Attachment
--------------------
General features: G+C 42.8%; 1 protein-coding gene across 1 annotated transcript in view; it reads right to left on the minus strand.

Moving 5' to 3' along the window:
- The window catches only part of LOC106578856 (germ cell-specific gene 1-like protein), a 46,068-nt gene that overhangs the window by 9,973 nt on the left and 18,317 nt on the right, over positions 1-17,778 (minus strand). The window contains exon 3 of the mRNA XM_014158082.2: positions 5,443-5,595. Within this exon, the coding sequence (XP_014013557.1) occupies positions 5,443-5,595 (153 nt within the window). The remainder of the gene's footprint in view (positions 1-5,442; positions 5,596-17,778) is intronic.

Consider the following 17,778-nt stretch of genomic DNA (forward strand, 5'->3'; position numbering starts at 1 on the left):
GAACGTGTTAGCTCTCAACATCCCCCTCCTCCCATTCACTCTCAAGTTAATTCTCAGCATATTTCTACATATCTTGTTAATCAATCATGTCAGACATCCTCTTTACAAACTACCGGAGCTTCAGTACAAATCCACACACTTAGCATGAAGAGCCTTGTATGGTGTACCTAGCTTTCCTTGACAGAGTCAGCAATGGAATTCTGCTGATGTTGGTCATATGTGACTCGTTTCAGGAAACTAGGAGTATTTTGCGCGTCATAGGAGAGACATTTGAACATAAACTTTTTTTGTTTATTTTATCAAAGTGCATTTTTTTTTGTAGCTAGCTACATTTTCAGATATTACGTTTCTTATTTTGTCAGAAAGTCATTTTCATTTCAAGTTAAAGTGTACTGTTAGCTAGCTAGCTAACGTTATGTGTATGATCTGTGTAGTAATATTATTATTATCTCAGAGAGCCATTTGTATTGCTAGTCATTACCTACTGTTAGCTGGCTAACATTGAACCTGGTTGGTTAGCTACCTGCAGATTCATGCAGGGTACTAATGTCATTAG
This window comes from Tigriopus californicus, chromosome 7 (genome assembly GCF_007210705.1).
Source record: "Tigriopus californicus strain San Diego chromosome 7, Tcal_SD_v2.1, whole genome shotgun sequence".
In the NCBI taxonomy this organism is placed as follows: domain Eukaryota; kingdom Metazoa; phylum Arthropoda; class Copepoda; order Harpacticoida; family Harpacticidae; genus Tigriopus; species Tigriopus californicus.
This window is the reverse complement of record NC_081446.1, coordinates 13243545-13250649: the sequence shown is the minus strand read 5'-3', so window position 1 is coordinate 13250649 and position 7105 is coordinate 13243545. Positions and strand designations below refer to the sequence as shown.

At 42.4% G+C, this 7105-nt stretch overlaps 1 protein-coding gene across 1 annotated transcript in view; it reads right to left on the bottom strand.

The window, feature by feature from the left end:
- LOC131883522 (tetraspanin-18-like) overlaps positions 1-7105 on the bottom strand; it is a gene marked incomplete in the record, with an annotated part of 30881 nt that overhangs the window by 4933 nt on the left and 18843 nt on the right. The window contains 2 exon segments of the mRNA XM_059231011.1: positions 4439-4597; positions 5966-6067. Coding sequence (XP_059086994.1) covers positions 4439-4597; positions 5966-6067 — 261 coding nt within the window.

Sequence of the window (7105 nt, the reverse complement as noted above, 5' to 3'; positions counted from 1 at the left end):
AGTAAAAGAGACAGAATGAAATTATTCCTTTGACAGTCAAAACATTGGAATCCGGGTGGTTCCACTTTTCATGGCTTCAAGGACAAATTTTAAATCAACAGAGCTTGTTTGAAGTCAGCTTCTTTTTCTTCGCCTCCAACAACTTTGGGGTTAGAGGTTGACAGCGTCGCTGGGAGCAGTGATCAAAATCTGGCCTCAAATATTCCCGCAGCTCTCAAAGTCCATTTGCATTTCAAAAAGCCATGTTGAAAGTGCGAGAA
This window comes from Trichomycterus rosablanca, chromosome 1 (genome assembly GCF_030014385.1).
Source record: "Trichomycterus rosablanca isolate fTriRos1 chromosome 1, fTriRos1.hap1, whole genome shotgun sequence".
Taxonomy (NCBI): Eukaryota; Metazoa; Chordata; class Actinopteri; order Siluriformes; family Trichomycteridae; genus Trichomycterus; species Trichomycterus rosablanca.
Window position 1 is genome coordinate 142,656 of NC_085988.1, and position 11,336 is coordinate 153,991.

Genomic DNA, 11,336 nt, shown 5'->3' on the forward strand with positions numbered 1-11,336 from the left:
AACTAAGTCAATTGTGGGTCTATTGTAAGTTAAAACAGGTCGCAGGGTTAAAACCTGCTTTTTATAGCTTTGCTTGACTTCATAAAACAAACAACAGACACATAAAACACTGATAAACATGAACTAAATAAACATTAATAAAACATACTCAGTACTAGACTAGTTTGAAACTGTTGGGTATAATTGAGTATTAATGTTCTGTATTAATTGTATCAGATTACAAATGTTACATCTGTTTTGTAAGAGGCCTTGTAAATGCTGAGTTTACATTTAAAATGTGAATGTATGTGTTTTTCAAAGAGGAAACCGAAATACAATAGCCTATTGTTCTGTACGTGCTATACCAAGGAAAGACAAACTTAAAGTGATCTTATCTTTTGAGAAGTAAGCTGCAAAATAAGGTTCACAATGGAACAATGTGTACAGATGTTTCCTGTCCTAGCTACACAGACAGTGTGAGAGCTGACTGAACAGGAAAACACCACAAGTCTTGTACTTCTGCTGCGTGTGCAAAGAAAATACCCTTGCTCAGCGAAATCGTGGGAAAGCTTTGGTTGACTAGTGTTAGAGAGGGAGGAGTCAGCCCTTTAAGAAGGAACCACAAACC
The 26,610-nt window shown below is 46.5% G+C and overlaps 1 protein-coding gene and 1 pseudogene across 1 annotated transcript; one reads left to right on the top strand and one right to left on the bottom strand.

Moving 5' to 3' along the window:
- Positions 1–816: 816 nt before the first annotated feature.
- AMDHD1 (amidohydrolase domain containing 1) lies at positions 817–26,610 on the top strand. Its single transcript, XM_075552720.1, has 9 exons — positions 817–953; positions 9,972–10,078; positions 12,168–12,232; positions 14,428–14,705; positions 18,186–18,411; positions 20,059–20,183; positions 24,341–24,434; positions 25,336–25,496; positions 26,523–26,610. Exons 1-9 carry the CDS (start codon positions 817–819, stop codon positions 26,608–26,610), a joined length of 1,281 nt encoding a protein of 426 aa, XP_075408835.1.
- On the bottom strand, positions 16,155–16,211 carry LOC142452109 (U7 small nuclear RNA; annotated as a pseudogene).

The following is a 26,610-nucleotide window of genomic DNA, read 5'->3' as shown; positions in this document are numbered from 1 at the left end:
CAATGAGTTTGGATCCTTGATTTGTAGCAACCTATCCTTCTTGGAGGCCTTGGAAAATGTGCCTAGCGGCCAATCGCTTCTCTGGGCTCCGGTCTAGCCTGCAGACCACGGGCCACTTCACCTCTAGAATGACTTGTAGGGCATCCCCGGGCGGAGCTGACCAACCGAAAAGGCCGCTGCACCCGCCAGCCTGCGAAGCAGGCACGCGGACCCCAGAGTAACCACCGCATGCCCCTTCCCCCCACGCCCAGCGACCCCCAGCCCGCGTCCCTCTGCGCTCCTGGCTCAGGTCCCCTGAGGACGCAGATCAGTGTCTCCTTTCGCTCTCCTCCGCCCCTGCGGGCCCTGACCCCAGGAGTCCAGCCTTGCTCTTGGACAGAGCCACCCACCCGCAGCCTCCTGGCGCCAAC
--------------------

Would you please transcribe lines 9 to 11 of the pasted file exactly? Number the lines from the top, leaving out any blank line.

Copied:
This window is the reverse complement of record NC_081446.1, coordinates 13243545-13250649: the sequence shown is the minus strand read 5'-3', so window position 1 is coordinate 13250649 and position 7105 is coordinate 13243545. Positions and strand designations below refer to the sequence as shown.

At 42.4% G+C, this 7105-nt stretch overlaps 1 protein-coding gene across 1 annotated transcript in view; it reads right to left on the bottom strand.

The window, feature by feature from the left end: